Another dimension to relationships that nobody ever teaches you is how to build lasting and satisfying relationships.

In a fixed mindset, just like how they believe their abilities are fixed traits, people also believe that their qualities are fixed, their partner’s qualities are fixed, and the relationship qualities are fixed. They cling to the idea that if it was meant to be, then their relationship would naturally succeed. They shouldn’t have to work to make it work. 

In her book, Dweck quotes John Gottman, a foremost relationship researcher: “Every marriage demands an effort to keep it on the right track; there is a constant tension . . . between the forces that hold you together and those that can tear you apart.”

No relationship is devoid of problems. It requires partners to communicate openly and honestly. It requires discussing rather than assuming and being open to sitting down to resolve conflicting wants. A growth mindset enables you to learn these important relationship skills that in turn allow both partners to grow. 

This can be applied to other relationships in our lives as well, including friendships. With a growth mindset, one is happy when their friends succeed rather than feeling threatened by it. 

By teaching growth mindset to our children, we are enabling them to build genuine relationships with those around them. 

On bullying 

Similar to rejections in relationships, rejections within the school environment, among their peers, leave a devastating mark on the students. Often, students are bullied and ostracized. While it is easier to understand the fixed mindset in bullies, it is also important to understand how a fixed mindset victim reacts to bullying. 

Dweck gives the example of the Columbine school shooting. Both the boys who were shooters had been mercilessly bullied for years. 

“They had been judged and they wanted to judge back. That’s what Eric Harris and Dylan Klebold, the Columbine shooters, did. They judged back. For a few long, terrible hours, they decided who would live and who would die.” (Dweck)

Students with a growth mindset do not take the bullying personally. Instead, they understand it as a psychological problem of the bullies. They are, in fact, open to educating bullies to become better people.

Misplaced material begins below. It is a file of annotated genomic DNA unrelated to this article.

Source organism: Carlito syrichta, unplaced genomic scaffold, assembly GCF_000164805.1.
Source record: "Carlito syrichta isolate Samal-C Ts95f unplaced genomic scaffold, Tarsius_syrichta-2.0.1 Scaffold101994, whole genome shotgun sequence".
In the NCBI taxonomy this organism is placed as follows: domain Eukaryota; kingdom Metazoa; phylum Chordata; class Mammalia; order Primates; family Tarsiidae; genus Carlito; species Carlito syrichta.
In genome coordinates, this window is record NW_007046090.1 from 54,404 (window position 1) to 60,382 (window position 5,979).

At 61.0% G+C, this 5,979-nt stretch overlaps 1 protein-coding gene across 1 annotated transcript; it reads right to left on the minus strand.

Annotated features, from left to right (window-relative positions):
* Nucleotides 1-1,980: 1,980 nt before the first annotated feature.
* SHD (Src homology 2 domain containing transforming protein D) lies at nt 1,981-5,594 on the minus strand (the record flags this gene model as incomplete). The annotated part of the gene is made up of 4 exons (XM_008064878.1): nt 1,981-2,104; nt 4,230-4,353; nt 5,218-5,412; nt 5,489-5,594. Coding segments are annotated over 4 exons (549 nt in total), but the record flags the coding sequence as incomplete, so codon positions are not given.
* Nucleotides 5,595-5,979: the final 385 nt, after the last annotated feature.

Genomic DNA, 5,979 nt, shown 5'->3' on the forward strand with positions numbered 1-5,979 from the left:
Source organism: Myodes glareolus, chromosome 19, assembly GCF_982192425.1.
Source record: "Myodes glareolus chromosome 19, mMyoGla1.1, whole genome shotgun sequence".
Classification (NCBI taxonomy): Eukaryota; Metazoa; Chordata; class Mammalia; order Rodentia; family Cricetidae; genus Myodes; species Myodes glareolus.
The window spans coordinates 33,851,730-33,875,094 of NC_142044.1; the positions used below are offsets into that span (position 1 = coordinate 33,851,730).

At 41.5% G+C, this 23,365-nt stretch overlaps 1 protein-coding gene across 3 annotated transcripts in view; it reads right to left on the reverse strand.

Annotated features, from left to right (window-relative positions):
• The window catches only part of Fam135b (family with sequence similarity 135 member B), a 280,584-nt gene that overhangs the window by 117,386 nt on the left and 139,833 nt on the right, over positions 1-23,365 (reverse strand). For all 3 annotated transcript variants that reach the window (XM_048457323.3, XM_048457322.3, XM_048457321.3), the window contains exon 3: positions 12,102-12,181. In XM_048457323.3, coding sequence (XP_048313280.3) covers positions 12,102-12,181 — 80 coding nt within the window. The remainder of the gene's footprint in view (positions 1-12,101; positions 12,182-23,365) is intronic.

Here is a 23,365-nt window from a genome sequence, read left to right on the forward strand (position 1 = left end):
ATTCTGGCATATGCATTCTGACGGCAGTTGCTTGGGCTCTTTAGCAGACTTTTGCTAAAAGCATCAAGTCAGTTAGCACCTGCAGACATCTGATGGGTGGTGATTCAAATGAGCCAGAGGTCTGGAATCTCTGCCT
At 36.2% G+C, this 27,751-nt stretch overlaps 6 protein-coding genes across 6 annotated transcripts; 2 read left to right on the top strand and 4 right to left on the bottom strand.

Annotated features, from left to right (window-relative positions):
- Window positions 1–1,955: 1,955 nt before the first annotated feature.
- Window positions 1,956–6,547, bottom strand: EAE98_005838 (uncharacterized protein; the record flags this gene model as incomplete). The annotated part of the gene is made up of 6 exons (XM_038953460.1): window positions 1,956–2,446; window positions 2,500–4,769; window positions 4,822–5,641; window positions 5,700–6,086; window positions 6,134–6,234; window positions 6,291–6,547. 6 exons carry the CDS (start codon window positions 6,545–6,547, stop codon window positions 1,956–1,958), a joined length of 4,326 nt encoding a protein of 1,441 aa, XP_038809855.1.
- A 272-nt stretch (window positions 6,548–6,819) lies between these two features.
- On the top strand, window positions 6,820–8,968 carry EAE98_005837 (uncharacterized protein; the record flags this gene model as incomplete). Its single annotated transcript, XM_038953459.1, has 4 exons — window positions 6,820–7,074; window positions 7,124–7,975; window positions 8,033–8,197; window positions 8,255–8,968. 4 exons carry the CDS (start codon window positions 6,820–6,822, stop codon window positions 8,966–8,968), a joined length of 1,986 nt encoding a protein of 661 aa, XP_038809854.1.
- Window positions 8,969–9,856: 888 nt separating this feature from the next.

Schools, in recent times, have taken bullying to be a serious issue and are taking measures to prevent it. As part of the school culture, promoting the growth mindset school-wide can be one of the measures that can be taken. 

How to develop a growth mindset in your students? 

There is no one way to inculcate a growth mindset in children. Also, adopting a growth mindset is a journey. Here are some suggestions on how you can develop a growth mindset in your classrooms or at home. 

  1. Praise children’s effort and process adopted to reach their goals. Instead of saying something like, “Wow, you are so smart!” Change it to, “Good job. The study plan you made helped a lot. You should continue to do something similar for the next test.”
  2. Encourage students' curiosity and instill a love for taking on challenges. 
  3. Set challenging but achievable expectations of their performance. Encourage them to ask for and act on feedback. 
  4. Celebrate growth by addressing mistakes (learning opportunities) made and rejoicing the corrections and improvements. 
  5. Create an evaluation process that not just tells students their results but also identifies areas of improvement. Sit with the students and parents to understand how to address these concerns and strategize learning plans to help students succeed. 
  6. Learning causes new neural pathways to strengthen. And the neural pathways which are used infrequently become weak. Help students understand the neuroplasticity of the brain so they can tell for themselves why effort and learning are important. 
  7. Engage with parents and teach them how to deal with their children’s setbacks. In doing so, children can learn to do the same.
  8. Help students change the way they talk about themselves. When students say things like, “I’m not good at this topic” teach them to say, “I’m not good at this topic yet.” 

The power of mindset is a simple but groundbreaking idea, and it is applicable to every one of us whether we are students, parents, teachers, or coaches. While the blog summarizes the concepts discussed by Carol Dweck, I recommend that you read the book to understand it better. I would also be happy to hear from you about your stories on mindset and the strategies that you have adopted in your classrooms and at home. If you do have something to share, please write to me (kavyapriya@orah.com). 

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Kavyapriya Sethu